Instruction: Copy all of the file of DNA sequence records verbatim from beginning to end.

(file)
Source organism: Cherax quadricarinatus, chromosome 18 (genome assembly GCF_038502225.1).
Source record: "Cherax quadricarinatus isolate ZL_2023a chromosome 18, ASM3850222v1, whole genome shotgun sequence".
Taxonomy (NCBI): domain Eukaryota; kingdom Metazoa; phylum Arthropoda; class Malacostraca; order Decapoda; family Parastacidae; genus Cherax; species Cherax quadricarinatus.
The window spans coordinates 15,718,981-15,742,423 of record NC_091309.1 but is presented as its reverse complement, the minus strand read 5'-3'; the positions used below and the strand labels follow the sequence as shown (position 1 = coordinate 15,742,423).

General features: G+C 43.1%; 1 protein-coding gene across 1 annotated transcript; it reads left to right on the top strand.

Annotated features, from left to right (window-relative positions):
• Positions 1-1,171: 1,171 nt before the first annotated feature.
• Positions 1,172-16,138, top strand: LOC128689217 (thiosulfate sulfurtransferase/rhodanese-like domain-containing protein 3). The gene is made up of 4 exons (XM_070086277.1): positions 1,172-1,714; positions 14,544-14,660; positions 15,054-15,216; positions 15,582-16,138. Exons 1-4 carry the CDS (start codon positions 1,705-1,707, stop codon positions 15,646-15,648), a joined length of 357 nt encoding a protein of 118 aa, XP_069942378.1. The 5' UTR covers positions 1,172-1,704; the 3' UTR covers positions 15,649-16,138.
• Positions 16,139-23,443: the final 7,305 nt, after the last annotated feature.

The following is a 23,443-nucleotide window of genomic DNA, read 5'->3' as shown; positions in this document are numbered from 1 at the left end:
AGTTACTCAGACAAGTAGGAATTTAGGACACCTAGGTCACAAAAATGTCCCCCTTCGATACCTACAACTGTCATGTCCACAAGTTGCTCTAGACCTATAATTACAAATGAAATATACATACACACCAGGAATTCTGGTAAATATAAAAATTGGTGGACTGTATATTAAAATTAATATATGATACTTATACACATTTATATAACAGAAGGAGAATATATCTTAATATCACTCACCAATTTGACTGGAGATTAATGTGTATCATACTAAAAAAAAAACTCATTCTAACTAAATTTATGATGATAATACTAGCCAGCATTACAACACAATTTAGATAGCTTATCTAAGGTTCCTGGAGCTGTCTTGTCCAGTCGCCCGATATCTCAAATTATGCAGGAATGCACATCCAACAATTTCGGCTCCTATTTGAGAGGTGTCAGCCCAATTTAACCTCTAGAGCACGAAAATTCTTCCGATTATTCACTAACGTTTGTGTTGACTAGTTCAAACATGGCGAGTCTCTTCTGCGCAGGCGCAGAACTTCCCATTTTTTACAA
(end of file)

Source organism: Cherax quadricarinatus, chromosome 18 (genome assembly GCF_038502225.1).
Source record: "Cherax quadricarinatus isolate ZL_2023a chromosome 18, ASM3850222v1, whole genome shotgun sequence".
Taxonomy (NCBI): domain Eukaryota; kingdom Metazoa; phylum Arthropoda; class Malacostraca; order Decapoda; family Parastacidae; genus Cherax; species Cherax quadricarinatus.
The window spans coordinates 15,718,981-15,742,423 of record NC_091309.1 but is presented as its reverse complement, the minus strand read 5'-3'; the positions used below and the strand labels follow the sequence as shown (position 1 = coordinate 15,742,423).

General features: G+C 43.1%; 1 protein-coding gene across 1 annotated transcript; it reads left to right on the top strand.

Annotated features, from left to right (window-relative positions):
• Positions 1-1,171: 1,171 nt before the first annotated feature.
• Positions 1,172-16,138, top strand: LOC128689217 (thiosulfate sulfurtransferase/rhodanese-like domain-containing protein 3). The gene is made up of 4 exons (XM_070086277.1): positions 1,172-1,714; positions 14,544-14,660; positions 15,054-15,216; positions 15,582-16,138. Exons 1-4 carry the CDS (start codon positions 1,705-1,707, stop codon positions 15,646-15,648), a joined length of 357 nt encoding a protein of 118 aa, XP_069942378.1. The 5' UTR covers positions 1,172-1,704; the 3' UTR covers positions 15,649-16,138.
• Positions 16,139-23,443: the final 7,305 nt, after the last annotated feature.

The following is a 23,443-nucleotide window of genomic DNA, read 5'->3' as shown; positions in this document are numbered from 1 at the left end:
AGTTACTCAGACAAGTAGGAATTTAGGACACCTAGGTCACAAAAATGTCCCCCTTCGATACCTACAACTGTCATGTCCACAAGTTGCTCTAGACCTATAATTACAAATGAAATATACATACACACCAGGAATTCTGGTAAATATAAAAATTGGTGGACTGTATATTAAAATTAATATATGATACTTATACACATTTATATAACAGAAGGAGAATATATCTTAATATCACTCACCAATTTGACTGGAGATTAATGTGTATCATACTAAAAAAAAAACTCATTCTAACTAAATTTATGATGATAATACTAGCCAGCATTACAACACAATTTAGATAGCTTATCTAAGGTTCCTGGAGCTGTCTTGTCCAGTCGCCCGATATCTCAAATTATGCAGGAATGCACATCCAACAATTTCGGCTCCTATTTGAGAGGTGTCAGCCCAATTTAACCTCTAGAGCACGAAAATTCTTCCGATTATTCACTAACGTTTGTGTTGACTAGTTCAAACATGGCGAGTCTCTTCTGCGCAGGCGCAGAACTTCCCATTTTTTACAA